Title: faster long multiplication
Type: performance Stage:
Components: Interpreter Core Versions: Python 3.1, Python 2.7
Status: closed Resolution: rejected
Dependencies: Superseder:
Assigned To: mark.dickinson Nosy List: christian.heimes, fredrikj, mark.dickinson, pernici
Priority: normal Keywords: patch

Created on 2008-09-23 10:25 by pernici, last changed 2009-11-28 16:01 by mark.dickinson. This issue is now closed.

File name Uploaded Description Edit
longobject2.diff pernici, 2008-09-29 14:15
longobject_diff1 pernici, 2009-03-22 09:53 patch from issue 4258, modified
faster_long_mul.patch mark.dickinson, 2009-03-24 10:07
Messages (14)
msg73624 - (view) Author: Pernici Mario (pernici) Date: 2008-09-23 10:25
In this patch x_mul(a, b) uses fewer bit operations for a != b,
asymptotically half of them.
On the three computers I tried the speed-up is around 5% for size=4
and it increases up to 45-60% just below the Karatsuba cutoff,
then it decreases a bit after this cutoff (on one computer the speed-up
is only 16% after KARATSUBA_CUTOFF=70, but raising the cutoff to 140,
for which with the current code the multiplication is also faster,
the speed-up is 45%).
msg73694 - (view) Author: Mark Dickinson (mark.dickinson) * (Python committer) Date: 2008-09-24 09:19
Just to be clear:  this patch halves the number of shifts and masks, 
asymptotically;  it doesn't affect the number of adds and multiplies 
(except for saving a few additions to zero by setting the initial carry 
intelligently).  Is that correct?  It's quite surprising that the bit 
operations have such a large effect on the running time.

Perhaps this is an argument for considering changing PyLong_SHIFT to 16 
(or better, 32, since surely almost every compiler provides uint64_t or 
equivalent these days)?  Though that would be quite an involved task.

While I believe the idea is sound, the patch isn't quite correct---it's 
got some assertions that won't always hold.  For example, with the 
patch, in a debug build of Python, I get:

>>> a = b = 2**30-1
[36413 refs]
>>> a*b
Assertion failed: (carry <= PyLong_MASK), function x_mul, file 
Objects/longobject.c, line 2228.
Abort trap

I'm fairly sure that the assert(carry <= PyLong_MASK) doesn't matter, 
and that the assertion at the end of the main outer loop (assert(carry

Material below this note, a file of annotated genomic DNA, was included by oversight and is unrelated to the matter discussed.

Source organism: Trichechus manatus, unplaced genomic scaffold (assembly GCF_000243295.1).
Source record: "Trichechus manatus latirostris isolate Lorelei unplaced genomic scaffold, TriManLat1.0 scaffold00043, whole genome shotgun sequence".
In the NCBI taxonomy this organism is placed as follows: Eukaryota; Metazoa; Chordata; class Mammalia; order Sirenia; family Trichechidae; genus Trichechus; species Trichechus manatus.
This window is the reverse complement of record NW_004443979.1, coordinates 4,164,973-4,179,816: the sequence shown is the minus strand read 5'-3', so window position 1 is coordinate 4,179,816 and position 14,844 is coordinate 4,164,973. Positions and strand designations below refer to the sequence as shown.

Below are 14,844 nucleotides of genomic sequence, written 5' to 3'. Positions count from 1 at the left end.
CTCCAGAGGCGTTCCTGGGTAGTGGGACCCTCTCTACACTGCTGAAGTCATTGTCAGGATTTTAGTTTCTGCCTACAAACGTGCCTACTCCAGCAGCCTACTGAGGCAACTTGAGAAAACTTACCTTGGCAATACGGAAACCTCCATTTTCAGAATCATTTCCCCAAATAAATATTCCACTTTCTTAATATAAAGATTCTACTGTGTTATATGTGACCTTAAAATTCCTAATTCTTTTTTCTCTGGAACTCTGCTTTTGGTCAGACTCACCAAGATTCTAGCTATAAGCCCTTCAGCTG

>> PyLong_SHIFT) == 0)) should still hold.  But some more comments and 
analysis in the code would be good.  For example, if carry >= 
PyLong_MASK the the comment that 2*MASK + 2*MASK*MASK is contained in a 
twodigit isn't so useful.  How big can carry get?
msg73722 - (view) Author: Pernici Mario (pernici) Date: 2008-09-24 15:57
Yes, I think that the speed-up is due to reducing the number of 
shifts and masks.

Changing PyLong_SHIFT to 16 would be complicated; for instance in 
v_iadd() carry could not be a digit of 16 bits anymore; writing code
specific for 64 bit machines would surely improve performance;
maybe with PyLong_SHIFT=30 few changes to the code would be needed?

I did not modify the case a = b.

I changed the documentation, which was wrong,
adding detailed bounds on carry
in the various steps to check that it does not overflow.
I corrected the wrong assertion (carry <= PyLong_MASK).
msg73773 - (view) Author: Mark Dickinson (mark.dickinson) * (Python committer) Date: 2008-09-25 08:44
Thanks for the updated patch!  Looks good, on a quick scan.

(One comment typo I noticed: there's a line
BASE - 3 = 2*MASK - 1
presumably this should be 2*BASE - 3 on the LHS.)

Just out of interest, is it possible to go further, and combine 4
partial multiplications at once instead of 2?  Or does the extra
bookkeeping involved make it not worth it?

I think it's important to make sure that any changes to longobject.c
don't slow down operations on small integers (where "small" means "less
than 2**32") noticeably.

Re: possible changes to PyLong_SHIFT

Yes, changing PyLong_SHIFT to 16 (or 32) would be complicated, and would
involve almost a complete rewrite of longobject.c, together with much
else...  It wasn't really a serious suggestion, but it probably would
provide a speedup.  The code in GMP gives some idea how things might work.